The fraying floorboards cringed as he set his weight into the decaying wood. His children did as he commanded and fell back behind his lead, taking careful steps. When Phillip was closing on the entryway, he cast the beam from his flashlight into the stygian, cluttered womb of the old cabin. He saw a rotting desk snug against a shadowy corner, a turned over trestle chair riddled by termite damage, a tattered couch with its fluffy guts bursting out here and there. There were clumps of dust as thick as carpeting draping over everything. Scraps of crumpled paper and scattered pieces of debris populating every surface in his view. And there were cobwebs. So many hung from the ceiling it looked like an abandoned Halloween store.

Hello,” their father hailed, “Someone in here?”

No answer.

Samantha turned her head as if to glance up at her father, but she was still looking at that glowing window. She whispered, “Maybe he’s deaf.”

“Maybe he’s dead,” Michael chimed in, holding up the shovel they used to bury Russell like a baseball bat, ready to swing.

Phillip, proceeding prudently, said, “Come now. Let’s not assume anyone’s gender here.”

“Don’t be a simp, dad,” said Michael.

To this Samantha asked, “What’s a simp?”

Michael paused to think about that for a moment. Then he wrinkled his nose and answered, “Actually, I’m not entirely sure. I think it’s a—”

“Shut it,” their father hissed.

Just before Samantha was about to follow them into the dusky cabin, she heard something. In the distance, far back in the woods a dog was barking. She whirled on her heel to have a look.

“Russell?”

That stopped her father. Though he did adore their late pup, a small part of him was relieved he finally passed on. He was suffering in his final days. There came a point in the weathered old golden retriever’s life where all he wanted to do was cry or bark his dumb little butt off. It drove Phillip absolutely bonkers. Still, he knew his baby girl loved that poor mut to death. No pun intended.

He gazed at her contritely. “Sweety,” he said, “Russell…Russell’s gone now.”

“But I heard him!”

“It was the wind,” Michael offered.

Sullenly she pouted, “It wasn’t the wind—”

Suddenly, a jarring clatter in the next room brought them all back to the matter at hand. They turned to face it. Phillip was on the move again, working his way tentatively through the musty living room. He drew near. Just around the bend they could see an opening into the kitchen area. There, they found the candlelight swelling. Creaks and groans shuttered through the floorboards as they went.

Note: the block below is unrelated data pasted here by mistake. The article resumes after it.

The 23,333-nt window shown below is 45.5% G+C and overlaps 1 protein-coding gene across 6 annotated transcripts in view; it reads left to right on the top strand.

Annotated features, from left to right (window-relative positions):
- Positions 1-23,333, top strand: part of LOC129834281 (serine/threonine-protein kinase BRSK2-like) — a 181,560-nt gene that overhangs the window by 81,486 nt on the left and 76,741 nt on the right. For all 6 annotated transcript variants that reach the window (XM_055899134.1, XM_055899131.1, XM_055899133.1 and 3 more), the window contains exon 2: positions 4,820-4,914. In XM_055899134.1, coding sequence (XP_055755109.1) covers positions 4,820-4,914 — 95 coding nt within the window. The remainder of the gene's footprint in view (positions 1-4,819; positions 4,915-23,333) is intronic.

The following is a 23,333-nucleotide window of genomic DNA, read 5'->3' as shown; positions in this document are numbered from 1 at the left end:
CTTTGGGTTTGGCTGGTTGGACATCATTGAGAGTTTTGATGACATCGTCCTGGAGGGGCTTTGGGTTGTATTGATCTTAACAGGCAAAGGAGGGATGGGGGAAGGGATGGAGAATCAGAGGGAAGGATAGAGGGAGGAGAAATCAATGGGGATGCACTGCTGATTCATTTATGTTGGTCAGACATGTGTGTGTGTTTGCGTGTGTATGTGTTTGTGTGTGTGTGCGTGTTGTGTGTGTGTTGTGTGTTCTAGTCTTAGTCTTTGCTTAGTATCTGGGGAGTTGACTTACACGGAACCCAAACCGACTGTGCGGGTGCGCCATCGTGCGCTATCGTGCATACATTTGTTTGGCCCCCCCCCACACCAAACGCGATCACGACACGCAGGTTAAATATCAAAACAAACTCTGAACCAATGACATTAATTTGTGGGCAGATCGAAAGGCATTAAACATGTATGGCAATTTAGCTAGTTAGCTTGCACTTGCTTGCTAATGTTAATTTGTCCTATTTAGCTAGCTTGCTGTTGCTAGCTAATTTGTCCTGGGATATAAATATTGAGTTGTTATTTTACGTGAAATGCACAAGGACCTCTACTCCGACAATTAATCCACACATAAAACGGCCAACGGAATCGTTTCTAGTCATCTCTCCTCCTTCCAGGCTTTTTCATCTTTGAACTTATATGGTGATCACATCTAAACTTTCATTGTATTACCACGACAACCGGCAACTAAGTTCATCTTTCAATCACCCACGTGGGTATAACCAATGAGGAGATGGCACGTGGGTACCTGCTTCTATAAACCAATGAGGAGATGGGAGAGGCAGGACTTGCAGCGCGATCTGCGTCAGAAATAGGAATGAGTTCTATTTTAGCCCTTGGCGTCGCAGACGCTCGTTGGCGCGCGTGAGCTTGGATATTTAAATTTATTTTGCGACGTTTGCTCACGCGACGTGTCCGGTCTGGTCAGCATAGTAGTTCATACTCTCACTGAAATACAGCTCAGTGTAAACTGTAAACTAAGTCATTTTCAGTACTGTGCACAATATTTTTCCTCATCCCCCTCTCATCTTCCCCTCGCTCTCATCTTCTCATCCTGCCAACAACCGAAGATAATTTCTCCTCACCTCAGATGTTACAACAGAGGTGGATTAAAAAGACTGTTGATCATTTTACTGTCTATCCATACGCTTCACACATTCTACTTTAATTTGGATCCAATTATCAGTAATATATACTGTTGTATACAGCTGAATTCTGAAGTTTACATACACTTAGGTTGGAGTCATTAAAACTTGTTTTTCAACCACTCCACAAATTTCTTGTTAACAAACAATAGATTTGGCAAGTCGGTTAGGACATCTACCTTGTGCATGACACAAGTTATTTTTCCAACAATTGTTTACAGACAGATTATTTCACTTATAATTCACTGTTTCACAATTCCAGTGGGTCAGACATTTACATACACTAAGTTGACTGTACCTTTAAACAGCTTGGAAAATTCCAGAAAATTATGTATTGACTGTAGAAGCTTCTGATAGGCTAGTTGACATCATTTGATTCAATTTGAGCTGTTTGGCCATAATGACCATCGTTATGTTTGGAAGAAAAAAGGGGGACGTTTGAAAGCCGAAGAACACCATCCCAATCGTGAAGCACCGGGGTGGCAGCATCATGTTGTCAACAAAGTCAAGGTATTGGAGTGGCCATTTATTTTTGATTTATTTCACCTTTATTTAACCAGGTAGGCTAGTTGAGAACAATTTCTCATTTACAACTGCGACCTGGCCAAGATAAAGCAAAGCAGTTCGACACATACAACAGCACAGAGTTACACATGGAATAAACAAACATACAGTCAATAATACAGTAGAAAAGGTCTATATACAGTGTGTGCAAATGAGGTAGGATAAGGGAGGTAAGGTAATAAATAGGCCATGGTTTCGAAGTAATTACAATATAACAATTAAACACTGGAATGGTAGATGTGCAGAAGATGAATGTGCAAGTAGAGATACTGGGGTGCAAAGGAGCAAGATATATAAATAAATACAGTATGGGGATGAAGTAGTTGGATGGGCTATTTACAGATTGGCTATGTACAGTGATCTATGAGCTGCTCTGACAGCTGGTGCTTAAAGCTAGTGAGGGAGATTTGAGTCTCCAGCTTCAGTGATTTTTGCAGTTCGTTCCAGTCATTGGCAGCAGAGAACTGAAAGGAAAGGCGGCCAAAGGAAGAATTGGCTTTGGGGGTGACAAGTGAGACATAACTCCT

Oh my God,” the teenager cried out. “What the hell is that thing!”

Samantha followed his pointing finger to the desk in the corner. She approached the ancient device where it was resting under a gauzy film of spiderwebs.

She said, “It’s like a computer…but where’s the screen?”

Phillip grimaced at it as he joined them. “It’s not a computer. It’s a typewriter.”

Ooooh,” she said with awe, like a kid seeing a dinosaur skeleton for the first time.

Michael put aside his shovel and reached in to pluck the old sheet of paper threaded into its carriage. He was too quick for his dad to stop him.

Savagely, he tore the sheet free and said, “Something’s written here! It says…”

Samantha stood on the balls of her feet to try to see over his arms, as Phillip hovered behind him, the flashlight held high to give him better light.

Together they read, “…and the sound brought them to the basement…”

Michael was not impressed. “That’s it? That’s all it says?”

Then Phillip whipped his flashlight around to show them all the crumpled balls of paper that littered the floor. Garrulous text bled through every scrap. “I think there might be a little bit more to this story, Kids.”

Just then, they heard a scrabbling sound. It came from somewhere in the kitchen. Phillip stalked after it. Samantha was at his right, Michael on his left, bat shovel ready.

There was an old iron pellet stove in there, its exhaust chimney still attached to the wall on their left. The trim around its edges was garnished with floral reliefs that ran along the stove’s four sides like lichen, ending at the base. Its trestles were shaped with the antiquated likeness of a lion’s paws. Next to this was a closed wooden door. Samantha began exploring over there. What interested Phillip and Michael, however, was a lone candle alight just before the rotting windowsill looking out onto the porch. Melted wax ran down the half-exhausted candlestick, lapping over the fringes of its silver holder. Where it cooled in tiny puddles on top a small, scarred counter they found a book—a journal.